For the last several months, the Staff Parish Relations Committee and I have been fretting over upcoming staff changes. We’ve been doing the hard work of revising job descriptions and interviewing candidates, as we also consider the future direction of our church’s ministry.
I am very happy to announce that we recently completed our work, and are ready to move forward with some new faces, while saying goodbye to a familiar face.

Finance Secretary

After Pier Crenshaw left us in April, the church contracted with Rebecca Creighton to lead us through the process of moving our financial records from Shelby to QuickBooks. She did such a great job handling the transition that we have asked her to stay on as Finance Secretary, while also shifting some of Pier’s responsibilities to Yvonne Boyack, our Office Manager.

Starting last week, Rebecca will be in the office once a week to cut checks, reconcile accounts, and run financials. Yvonne’s weekly hours have been increased, as she will take over data entry, handling bills, invoices, and contributions.

All questions that you have concerning your own giving may go directly to Yvonne in the front office. She has proven to be a capable and reliable member of our staff, and she handles everything with a friendly smile!

Youth Minister

Matt and Paige Bell

Matt and Paige Bell

Four years ago, the church hired a relatively unexperienced young couple to be the Youth Minister and Children’s Minister. Matt and Paige Bell quickly assimilated into the Kessler Park congregation, and Matt began studies at Perkins School of Theology.

After two years, Paige stepped away from her work as Children’s Minister to focus on her new teaching job in Seagoville. Matt spent his fourth and final year at Perkins as a full-time intern at the church, and we have been the beneficiaries of his creativity and energy over the last year.

Originally Matt was planning to go into public education as an extension of his call to Christian ministry, but he got a surprise call from Rev. Mike Baughman, church planter and founder of Union Coffee Shop in Dallas. Mike invited Matt to join the Union staff as a Church Planter Resident, which means that Matt will be learning from Mike and others the skills and abilities needed to start new churches and ministries.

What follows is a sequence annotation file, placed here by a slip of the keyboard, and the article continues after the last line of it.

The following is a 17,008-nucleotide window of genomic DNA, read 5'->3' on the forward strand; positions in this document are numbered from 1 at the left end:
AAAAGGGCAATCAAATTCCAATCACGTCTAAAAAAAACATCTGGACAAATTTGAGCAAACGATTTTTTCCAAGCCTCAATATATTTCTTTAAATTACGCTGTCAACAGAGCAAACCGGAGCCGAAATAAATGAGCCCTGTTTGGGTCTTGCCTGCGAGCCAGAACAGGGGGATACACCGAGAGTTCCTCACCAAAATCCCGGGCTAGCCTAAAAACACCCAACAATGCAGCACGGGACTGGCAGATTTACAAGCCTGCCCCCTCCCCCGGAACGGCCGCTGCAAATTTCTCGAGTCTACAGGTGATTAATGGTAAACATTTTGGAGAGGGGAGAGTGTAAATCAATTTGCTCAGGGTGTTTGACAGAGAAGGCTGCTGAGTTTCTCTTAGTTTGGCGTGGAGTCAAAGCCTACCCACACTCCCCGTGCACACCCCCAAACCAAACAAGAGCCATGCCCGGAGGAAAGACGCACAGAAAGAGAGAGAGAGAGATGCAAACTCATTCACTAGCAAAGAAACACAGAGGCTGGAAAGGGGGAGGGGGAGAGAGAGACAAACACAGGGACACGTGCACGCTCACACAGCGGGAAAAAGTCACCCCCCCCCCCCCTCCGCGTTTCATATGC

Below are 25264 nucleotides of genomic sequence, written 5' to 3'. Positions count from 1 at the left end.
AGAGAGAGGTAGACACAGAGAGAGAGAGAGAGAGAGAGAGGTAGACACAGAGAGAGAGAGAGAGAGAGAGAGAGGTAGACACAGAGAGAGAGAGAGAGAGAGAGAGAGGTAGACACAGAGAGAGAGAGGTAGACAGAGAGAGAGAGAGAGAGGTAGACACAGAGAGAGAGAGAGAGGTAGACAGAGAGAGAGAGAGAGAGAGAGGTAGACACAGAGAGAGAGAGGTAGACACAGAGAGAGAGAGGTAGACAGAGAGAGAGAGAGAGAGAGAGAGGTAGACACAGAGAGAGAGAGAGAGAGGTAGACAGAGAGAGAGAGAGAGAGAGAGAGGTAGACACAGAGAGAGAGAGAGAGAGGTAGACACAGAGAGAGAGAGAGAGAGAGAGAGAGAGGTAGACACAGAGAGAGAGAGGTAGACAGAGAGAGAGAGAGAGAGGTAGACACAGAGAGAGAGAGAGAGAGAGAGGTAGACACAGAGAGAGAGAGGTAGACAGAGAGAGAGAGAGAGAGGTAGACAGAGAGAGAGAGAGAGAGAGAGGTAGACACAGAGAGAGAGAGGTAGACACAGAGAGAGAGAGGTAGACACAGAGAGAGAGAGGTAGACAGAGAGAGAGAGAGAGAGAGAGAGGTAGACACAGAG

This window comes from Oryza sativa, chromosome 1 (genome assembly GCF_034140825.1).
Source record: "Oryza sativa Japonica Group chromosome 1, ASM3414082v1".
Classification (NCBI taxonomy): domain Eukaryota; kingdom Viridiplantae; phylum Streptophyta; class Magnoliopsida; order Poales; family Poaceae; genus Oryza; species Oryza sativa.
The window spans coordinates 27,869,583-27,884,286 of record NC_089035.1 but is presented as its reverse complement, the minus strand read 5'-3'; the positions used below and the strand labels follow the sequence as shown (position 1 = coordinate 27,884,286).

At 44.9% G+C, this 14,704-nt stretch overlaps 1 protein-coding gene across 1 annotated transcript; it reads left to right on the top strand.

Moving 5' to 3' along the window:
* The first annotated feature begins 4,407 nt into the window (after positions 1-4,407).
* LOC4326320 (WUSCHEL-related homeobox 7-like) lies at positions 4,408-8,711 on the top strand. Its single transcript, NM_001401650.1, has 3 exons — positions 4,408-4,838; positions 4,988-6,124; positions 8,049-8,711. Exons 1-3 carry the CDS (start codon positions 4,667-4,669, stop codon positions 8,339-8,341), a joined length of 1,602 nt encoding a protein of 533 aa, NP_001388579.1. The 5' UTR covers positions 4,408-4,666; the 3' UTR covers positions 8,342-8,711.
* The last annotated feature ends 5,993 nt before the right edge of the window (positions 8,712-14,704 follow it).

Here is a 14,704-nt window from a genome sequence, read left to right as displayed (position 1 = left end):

Personally, I’m very happy for Matt, as I think this position fits his unique skill set. But I’m also grieving that he is leaving our church community. Matt has served us well, and built great relationships with people of all ages.

We will wish Matt and Paige a fond farewell this coming Sunday, June 25, with a reception after the service, in which Matt will preach his last sermon for us.

Eva Englert-Jessen, new youth minister

Eva Englert-Jessen, new youth minister

The good news is that a new Youth Minister will start with us on the following Sunday, July 2. Our new staff member is Eva Englert-Jessen, who graduated from seminary last month herself. Eva earned a Bachelor of Arts in Sociocultural Environmental Studies, with a Minor in Religious Studies at Hendrix College in Arkansas, and a Master of Divinity from Boston University School of Theology. She has just moved back to Dallas, her hometown, with her husband, whom she met in seminary.

Eva is a candidate for ministry in the United Methodist Church, and is hoping to be commissioned as a deacon in the North Texas Conference next summer. When she is ordained, she will become the first third-generation female clergy person in the state of Texas — both her grandmother and mother were ordained in North Texas. Her mother, Rev. Valerie Englert, currently serves as the senior pastor of First United Methodist Church, Garland.

And if you haven’t figured out the connection yet, Eva is also the niece of our very own Office Manager. Yep, Yvonne is Eva’s aunt!